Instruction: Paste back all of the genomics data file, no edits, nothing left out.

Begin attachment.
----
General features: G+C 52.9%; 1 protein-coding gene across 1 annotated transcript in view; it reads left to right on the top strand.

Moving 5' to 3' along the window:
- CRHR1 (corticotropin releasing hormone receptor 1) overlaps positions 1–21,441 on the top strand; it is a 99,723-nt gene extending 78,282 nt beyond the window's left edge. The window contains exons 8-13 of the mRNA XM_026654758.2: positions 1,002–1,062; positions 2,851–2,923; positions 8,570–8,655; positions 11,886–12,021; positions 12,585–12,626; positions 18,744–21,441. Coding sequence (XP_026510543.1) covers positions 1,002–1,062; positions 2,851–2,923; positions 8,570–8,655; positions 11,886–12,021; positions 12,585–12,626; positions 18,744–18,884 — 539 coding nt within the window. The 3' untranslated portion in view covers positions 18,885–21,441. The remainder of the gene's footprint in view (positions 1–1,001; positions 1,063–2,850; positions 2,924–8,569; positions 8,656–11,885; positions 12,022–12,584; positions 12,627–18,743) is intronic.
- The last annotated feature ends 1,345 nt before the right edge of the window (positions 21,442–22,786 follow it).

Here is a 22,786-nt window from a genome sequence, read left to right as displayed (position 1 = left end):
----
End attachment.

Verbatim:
General features: G+C 52.9%; 1 protein-coding gene across 1 annotated transcript in view; it reads left to right on the top strand.

Moving 5' to 3' along the window:
- CRHR1 (corticotropin releasing hormone receptor 1) overlaps positions 1–21,441 on the top strand; it is a 99,723-nt gene extending 78,282 nt beyond the window's left edge. The window contains exons 8-13 of the mRNA XM_026654758.2: positions 1,002–1,062; positions 2,851–2,923; positions 8,570–8,655; positions 11,886–12,021; positions 12,585–12,626; positions 18,744–21,441. Coding sequence (XP_026510543.1) covers positions 1,002–1,062; positions 2,851–2,923; positions 8,570–8,655; positions 11,886–12,021; positions 12,585–12,626; positions 18,744–18,884 — 539 coding nt within the window. The 3' untranslated portion in view covers positions 18,885–21,441. The remainder of the gene's footprint in view (positions 1–1,001; positions 1,063–2,850; positions 2,924–8,569; positions 8,656–11,885; positions 12,022–12,584; positions 12,627–18,743) is intronic.
- The last annotated feature ends 1,345 nt before the right edge of the window (positions 21,442–22,786 follow it).

Here is a 22,786-nt window from a genome sequence, read left to right as displayed (position 1 = left end):